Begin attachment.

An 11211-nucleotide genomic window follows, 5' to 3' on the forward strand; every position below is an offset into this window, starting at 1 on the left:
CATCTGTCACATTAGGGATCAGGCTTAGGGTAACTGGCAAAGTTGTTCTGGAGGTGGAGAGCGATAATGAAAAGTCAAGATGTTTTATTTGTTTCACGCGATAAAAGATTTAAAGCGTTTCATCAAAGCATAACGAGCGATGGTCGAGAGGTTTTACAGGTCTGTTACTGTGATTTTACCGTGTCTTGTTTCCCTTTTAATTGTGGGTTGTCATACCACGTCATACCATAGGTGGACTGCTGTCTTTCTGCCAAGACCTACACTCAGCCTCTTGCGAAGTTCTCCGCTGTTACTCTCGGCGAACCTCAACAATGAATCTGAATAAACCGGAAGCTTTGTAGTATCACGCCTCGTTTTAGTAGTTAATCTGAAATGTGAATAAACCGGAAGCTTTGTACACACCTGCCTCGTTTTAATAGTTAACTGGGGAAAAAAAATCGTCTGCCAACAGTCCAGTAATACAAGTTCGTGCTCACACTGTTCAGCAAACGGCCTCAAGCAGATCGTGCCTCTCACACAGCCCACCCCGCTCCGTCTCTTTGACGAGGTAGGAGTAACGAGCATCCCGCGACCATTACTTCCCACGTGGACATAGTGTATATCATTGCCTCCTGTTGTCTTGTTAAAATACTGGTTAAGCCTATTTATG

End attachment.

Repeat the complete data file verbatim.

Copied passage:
An 11211-nucleotide genomic window follows, 5' to 3' on the forward strand; every position below is an offset into this window, starting at 1 on the left:
CATCTGTCACATTAGGGATCAGGCTTAGGGTAACTGGCAAAGTTGTTCTGGAGGTGGAGAGCGATAATGAAAAGTCAAGATGTTTTATTTGTTTCACGCGATAAAAGATTTAAAGCGTTTCATCAAAGCATAACGAGCGATGGTCGAGAGGTTTTACAGGTCTGTTACTGTGATTTTACCGTGTCTTGTTTCCCTTTTAATTGTGGGTTGTCATACCACGTCATACCATAGGTGGACTGCTGTCTTTCTGCCAAGACCTACACTCAGCCTCTTGCGAAGTTCTCCGCTGTTACTCTCGGCGAACCTCAACAATGAATCTGAATAAACCGGAAGCTTTGTAGTATCACGCCTCGTTTTAGTAGTTAATCTGAAATGTGAATAAACCGGAAGCTTTGTACACACCTGCCTCGTTTTAATAGTTAACTGGGGAAAAAAAATCGTCTGCCAACAGTCCAGTAATACAAGTTCGTGCTCACACTGTTCAGCAAACGGCCTCAAGCAGATCGTGCCTCTCACACAGCCCACCCCGCTCCGTCTCTTTGACGAGGTAGGAGTAACGAGCATCCCGCGACCATTACTTCCCACGTGGACATAGTGTATATCATTGCCTCCTGTTGTCTTGTTAAAATACTGGTTAAGCCTATTTATG